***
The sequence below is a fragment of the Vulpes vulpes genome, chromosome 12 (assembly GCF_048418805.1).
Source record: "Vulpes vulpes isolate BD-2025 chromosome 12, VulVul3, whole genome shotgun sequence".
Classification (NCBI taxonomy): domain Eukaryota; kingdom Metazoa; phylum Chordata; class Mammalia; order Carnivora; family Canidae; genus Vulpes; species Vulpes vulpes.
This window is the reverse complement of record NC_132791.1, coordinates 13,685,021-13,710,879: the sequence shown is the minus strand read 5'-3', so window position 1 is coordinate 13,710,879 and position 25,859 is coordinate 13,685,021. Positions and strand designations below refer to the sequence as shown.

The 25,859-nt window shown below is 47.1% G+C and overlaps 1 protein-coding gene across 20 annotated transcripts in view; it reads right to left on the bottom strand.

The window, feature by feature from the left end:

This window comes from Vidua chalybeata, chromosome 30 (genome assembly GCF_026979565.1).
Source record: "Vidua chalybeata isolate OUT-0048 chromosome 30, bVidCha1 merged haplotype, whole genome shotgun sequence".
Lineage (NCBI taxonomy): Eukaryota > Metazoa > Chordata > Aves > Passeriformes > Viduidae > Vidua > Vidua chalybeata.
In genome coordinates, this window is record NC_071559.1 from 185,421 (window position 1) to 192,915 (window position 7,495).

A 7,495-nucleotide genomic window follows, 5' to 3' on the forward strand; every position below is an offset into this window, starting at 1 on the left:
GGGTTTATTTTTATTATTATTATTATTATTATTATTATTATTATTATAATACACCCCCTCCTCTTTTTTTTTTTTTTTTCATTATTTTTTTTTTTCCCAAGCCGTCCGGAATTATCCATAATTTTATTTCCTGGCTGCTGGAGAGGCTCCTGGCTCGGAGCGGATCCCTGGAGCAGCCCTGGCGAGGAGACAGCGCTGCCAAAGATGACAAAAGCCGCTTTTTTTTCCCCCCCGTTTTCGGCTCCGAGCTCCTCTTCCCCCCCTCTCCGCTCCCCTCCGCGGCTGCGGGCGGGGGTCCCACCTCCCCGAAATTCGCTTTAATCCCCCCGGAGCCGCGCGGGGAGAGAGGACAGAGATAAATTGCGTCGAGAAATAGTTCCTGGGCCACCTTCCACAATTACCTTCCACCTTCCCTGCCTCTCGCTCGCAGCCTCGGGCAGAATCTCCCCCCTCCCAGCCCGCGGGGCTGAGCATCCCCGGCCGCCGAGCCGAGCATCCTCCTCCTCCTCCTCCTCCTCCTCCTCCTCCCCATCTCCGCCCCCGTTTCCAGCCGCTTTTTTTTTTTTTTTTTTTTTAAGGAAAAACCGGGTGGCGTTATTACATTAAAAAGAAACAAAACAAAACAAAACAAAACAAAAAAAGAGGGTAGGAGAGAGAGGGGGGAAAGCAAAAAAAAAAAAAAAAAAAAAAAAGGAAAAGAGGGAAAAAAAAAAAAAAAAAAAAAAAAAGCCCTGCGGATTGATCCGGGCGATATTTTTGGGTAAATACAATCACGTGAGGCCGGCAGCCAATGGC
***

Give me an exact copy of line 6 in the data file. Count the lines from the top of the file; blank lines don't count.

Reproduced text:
The window, feature by feature from the left end: